Though most major companies conduct environmental oversight at a broader level, as shortages and extreme weather become more pronounced globally, it becomes increasingly important to address water risks separately and specifically. The process begins at the board level, with a thorough audit of water-related risks throughout the manufacturing process, including analysis of supply chain, regulatory and reputation risks to which the company may be exposed.
According to this year’s BDO Manufacturing Risk Factor Report, 100 percent of manufacturers cited concerns around supply chains and vendors, up from 83 percent just two years earlier. Additionally, 96 percent of companies mentioned environmental regulations, up from 87 percent last year.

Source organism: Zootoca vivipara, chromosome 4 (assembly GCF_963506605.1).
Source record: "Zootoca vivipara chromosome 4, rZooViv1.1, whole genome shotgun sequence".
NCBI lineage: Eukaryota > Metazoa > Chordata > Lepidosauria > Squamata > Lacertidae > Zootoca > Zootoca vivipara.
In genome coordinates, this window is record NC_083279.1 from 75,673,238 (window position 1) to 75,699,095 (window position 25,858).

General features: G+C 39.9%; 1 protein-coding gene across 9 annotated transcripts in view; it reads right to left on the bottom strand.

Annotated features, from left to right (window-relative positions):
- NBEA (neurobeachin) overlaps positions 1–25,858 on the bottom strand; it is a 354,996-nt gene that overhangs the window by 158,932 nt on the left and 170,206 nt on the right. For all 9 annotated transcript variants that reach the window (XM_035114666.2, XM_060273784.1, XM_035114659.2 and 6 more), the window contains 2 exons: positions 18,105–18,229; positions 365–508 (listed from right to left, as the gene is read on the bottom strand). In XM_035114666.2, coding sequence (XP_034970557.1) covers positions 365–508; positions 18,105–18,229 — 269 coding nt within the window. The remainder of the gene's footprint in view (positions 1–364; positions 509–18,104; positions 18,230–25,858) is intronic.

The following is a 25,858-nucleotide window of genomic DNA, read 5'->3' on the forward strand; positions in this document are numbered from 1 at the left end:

As drought conditions persist in California and across the nation, manufacturers should consider prioritizing these water risk assessments, particularly given that the potential consequences of slow action or inaction can be damaging and costly. A thorough risk snapshot can help manufacturers begin to address short- and long-term threats, and create and implement manageable changes and solutions within both their supply chains and their production processes.
2. Mitigate Risk and Improve Corporate Social Responsibility by Addressing Watershed Concerns
Conservation and shortage issues emerge along the supply chain long before water sources reach their final destinations and become available for use in manufacturing processes or for machine cooling. To address these challenges, many major corporations have invested in water management to curb factory water use and minimize wastewater. Nestle, for example, has successfully transformed one of its dairy plants in Mexico into a “zero water” facility, and is working to implement similar strategies in California water bottling plants and factories that manufacture food and pet care products.